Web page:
The low employment rates of individuals with intellectual disabilities (ID) are a major concern. In 2011 only 34% of adults with ID were employed compared to 76% of adults without disabilities (Siperstein, Parker, & Drascher, 2013). Higher educational attainment is associated with higher employment rates for students with ID (Smith, Grigal, & Sulewski, 2013). postsecondary education has been shown to increase employment (Carnevale, Rose, & Cheah, 2013). Increasingly postsecondary education is becoming an option for individuals with ID.
This study examines the effect of postsecondary education on employment and earnings for individuals with ID and the effect of state variation on those outcomes. Research hypotheses were developed from Human Capital and Social Capital Theories.
This dissertation employed secondary data analysis of the Rehabilitation Services Administration’s RSA 911 from 2008 through 2013 to examine the effect of postsecondary education on employment for individuals served by state Vocational Rehabilitation Service Agencies. The RSA 911 includes variables on attendance of postsecondary education, employment outcomes, earnings, as well as individual and demographic information. Additional economic and state level demographic and policy variables were added to the dataset. Multi-level modeling techniques were used to understand state variation, such as various economic and programmatic features that influence outcomes. Those outcomes for those individuals with ID who had postsecondary education were compared to those who did not.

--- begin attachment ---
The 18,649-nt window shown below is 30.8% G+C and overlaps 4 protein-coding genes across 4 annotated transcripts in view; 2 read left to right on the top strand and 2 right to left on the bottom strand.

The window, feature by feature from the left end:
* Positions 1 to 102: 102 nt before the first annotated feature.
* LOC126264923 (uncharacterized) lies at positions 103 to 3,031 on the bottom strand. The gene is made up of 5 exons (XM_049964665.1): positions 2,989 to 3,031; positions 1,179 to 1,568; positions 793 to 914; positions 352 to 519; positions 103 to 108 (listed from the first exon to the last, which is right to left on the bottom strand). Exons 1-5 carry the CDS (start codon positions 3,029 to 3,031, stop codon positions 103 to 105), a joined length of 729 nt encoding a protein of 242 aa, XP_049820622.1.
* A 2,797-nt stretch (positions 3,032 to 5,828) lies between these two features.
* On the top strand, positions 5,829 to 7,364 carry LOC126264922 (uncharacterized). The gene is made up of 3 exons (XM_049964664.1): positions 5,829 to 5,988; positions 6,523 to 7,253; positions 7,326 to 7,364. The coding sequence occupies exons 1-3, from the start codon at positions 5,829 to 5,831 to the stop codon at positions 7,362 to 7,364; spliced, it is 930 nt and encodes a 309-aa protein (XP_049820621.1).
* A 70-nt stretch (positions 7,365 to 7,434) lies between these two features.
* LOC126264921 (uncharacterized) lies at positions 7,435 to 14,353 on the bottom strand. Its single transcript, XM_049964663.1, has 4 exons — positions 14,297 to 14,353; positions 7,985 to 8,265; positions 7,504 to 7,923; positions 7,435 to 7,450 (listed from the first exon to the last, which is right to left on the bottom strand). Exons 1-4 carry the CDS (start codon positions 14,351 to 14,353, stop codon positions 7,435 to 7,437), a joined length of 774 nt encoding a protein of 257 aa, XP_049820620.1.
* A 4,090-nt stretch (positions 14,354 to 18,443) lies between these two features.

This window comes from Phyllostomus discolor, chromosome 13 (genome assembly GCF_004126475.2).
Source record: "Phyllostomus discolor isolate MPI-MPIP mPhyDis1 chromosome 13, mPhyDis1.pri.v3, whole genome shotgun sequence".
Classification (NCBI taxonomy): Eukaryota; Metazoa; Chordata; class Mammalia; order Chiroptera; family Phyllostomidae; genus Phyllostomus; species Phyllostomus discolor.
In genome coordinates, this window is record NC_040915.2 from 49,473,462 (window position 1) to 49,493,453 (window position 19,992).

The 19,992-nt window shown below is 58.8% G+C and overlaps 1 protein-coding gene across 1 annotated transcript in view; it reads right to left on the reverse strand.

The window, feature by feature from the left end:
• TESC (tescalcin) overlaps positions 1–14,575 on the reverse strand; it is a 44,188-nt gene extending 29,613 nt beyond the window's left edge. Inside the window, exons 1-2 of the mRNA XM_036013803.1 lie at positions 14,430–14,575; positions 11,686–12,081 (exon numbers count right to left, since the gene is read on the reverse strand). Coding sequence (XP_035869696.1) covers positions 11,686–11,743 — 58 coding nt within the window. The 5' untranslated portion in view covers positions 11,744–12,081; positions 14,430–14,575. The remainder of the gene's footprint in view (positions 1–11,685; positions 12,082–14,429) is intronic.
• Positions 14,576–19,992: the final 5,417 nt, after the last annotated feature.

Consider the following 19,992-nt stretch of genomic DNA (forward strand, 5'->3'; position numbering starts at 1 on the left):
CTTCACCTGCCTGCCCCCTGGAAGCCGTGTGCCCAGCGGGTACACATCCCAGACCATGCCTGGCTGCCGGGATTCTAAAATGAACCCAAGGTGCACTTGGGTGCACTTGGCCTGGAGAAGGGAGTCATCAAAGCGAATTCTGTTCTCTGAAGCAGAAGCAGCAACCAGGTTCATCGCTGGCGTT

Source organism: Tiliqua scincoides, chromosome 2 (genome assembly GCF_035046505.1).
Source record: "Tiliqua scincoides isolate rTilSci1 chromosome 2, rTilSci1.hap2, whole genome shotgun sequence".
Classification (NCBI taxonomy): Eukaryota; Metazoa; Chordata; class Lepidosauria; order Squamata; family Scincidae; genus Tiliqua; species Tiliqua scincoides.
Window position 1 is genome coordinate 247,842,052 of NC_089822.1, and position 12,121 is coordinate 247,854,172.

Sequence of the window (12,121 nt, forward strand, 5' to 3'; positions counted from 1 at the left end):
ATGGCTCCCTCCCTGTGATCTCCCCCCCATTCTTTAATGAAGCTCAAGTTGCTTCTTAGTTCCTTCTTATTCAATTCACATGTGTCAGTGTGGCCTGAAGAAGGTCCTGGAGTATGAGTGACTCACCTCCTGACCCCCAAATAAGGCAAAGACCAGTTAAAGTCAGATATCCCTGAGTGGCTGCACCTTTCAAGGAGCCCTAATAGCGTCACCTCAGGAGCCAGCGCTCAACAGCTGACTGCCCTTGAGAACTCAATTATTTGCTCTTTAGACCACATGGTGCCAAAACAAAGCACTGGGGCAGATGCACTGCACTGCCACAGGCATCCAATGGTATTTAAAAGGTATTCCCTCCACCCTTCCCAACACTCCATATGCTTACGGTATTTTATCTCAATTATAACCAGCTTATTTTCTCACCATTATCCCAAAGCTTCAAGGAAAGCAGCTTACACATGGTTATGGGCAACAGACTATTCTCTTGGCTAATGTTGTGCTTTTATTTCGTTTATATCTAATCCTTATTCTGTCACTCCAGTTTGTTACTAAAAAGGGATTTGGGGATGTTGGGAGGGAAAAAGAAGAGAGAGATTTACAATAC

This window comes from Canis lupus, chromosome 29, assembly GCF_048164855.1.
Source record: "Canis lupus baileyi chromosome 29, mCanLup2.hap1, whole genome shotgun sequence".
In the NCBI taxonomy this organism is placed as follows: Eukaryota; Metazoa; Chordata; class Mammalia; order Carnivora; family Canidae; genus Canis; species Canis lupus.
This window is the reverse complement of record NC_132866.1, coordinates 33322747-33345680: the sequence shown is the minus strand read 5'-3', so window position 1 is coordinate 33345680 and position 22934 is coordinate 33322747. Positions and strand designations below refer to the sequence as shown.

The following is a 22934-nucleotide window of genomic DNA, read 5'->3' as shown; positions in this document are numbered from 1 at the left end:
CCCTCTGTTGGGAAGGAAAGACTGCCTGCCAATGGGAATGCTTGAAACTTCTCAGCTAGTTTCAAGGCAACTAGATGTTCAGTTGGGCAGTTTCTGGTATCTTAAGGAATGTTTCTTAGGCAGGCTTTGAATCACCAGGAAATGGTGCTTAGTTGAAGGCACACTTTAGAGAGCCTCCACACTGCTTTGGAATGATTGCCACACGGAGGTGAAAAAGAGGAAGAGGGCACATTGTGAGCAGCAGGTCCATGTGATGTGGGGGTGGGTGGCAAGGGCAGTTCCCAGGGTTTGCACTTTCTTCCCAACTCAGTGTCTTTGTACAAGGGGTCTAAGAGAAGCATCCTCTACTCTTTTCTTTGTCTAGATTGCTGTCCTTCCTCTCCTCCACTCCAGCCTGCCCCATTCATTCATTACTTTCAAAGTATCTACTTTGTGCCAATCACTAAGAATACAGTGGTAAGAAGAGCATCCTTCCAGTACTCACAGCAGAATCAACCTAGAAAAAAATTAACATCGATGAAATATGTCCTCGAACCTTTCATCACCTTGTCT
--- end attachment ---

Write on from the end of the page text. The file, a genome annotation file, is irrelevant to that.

This study found postsecondary education improves odds of employment, increases weekly earnings, and decreases reliance on SSI benefits for individuals with ID. In addition, postsecondary education increases their odds of obtaining employment in positions not typically held by individuals with ID. Gender, race, cost of services, and the receipt of Medicaid moderate these results, but when all these factors are included the results are that postsecondary education increases the odds of employment more than twice that of an individual with ID without postsecondary education.
This research provides greater understanding of the effects of postsecondary education for individuals with ID and its effect on employment and earnings. This research informs policy makers by examining ways to increase employment and earnings for individuals with ID through postsecondary education.
|Advisor:||Parish, Susan L.|
|Commitee:||Fournier, Stephen, Mitra, Monika, Paiewonsky, Maria|
|School:||Brandeis University, The Heller School for Social Policy and Management|
|Department:||The Heller School for Social Policy and Management|
|School Location:||United States -- Massachusetts|
|Source:||DAI-A 77/11(E), Dissertation Abstracts International|
|Subjects:||Special education, Public policy, Higher education|
|Keywords:||Education, Employment, Intellectual disability, Postsecondary|
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